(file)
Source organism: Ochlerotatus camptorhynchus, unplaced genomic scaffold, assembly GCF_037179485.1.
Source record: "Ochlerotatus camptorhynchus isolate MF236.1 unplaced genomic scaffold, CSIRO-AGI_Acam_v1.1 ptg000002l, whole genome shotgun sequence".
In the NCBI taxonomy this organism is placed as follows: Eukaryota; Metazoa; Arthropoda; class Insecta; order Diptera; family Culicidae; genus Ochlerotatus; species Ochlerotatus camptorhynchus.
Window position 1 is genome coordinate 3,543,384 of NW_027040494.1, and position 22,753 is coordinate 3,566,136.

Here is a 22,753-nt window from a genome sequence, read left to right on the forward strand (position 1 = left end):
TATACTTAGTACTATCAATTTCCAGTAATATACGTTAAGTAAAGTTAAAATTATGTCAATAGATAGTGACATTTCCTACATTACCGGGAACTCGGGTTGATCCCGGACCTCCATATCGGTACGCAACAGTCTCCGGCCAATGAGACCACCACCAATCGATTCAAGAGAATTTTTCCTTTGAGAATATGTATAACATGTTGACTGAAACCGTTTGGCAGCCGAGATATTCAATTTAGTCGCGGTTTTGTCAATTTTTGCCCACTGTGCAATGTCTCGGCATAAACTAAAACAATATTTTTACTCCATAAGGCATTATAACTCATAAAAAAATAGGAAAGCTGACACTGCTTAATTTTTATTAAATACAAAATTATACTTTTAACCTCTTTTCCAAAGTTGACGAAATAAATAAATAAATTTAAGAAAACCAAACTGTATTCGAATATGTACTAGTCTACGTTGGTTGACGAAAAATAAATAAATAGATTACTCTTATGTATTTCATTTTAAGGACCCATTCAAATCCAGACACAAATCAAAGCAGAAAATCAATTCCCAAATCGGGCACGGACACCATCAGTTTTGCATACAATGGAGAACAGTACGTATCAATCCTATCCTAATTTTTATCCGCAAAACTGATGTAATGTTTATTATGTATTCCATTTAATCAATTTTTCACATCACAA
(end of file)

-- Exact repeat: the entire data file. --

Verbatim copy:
Source organism: Ochlerotatus camptorhynchus, unplaced genomic scaffold, assembly GCF_037179485.1.
Source record: "Ochlerotatus camptorhynchus isolate MF236.1 unplaced genomic scaffold, CSIRO-AGI_Acam_v1.1 ptg000002l, whole genome shotgun sequence".
In the NCBI taxonomy this organism is placed as follows: Eukaryota; Metazoa; Arthropoda; class Insecta; order Diptera; family Culicidae; genus Ochlerotatus; species Ochlerotatus camptorhynchus.
Window position 1 is genome coordinate 3,543,384 of NW_027040494.1, and position 22,753 is coordinate 3,566,136.

Here is a 22,753-nt window from a genome sequence, read left to right on the forward strand (position 1 = left end):
TATACTTAGTACTATCAATTTCCAGTAATATACGTTAAGTAAAGTTAAAATTATGTCAATAGATAGTGACATTTCCTACATTACCGGGAACTCGGGTTGATCCCGGACCTCCATATCGGTACGCAACAGTCTCCGGCCAATGAGACCACCACCAATCGATTCAAGAGAATTTTTCCTTTGAGAATATGTATAACATGTTGACTGAAACCGTTTGGCAGCCGAGATATTCAATTTAGTCGCGGTTTTGTCAATTTTTGCCCACTGTGCAATGTCTCGGCATAAACTAAAACAATATTTTTACTCCATAAGGCATTATAACTCATAAAAAAATAGGAAAGCTGACACTGCTTAATTTTTATTAAATACAAAATTATACTTTTAACCTCTTTTCCAAAGTTGACGAAATAAATAAATAAATTTAAGAAAACCAAACTGTATTCGAATATGTACTAGTCTACGTTGGTTGACGAAAAATAAATAAATAGATTACTCTTATGTATTTCATTTTAAGGACCCATTCAAATCCAGACACAAATCAAAGCAGAAAATCAATTCCCAAATCGGGCACGGACACCATCAGTTTTGCATACAATGGAGAACAGTACGTATCAATCCTATCCTAATTTTTATCCGCAAAACTGATGTAATGTTTATTATGTATTCCATTTAATCAATTTTTCACATCACAA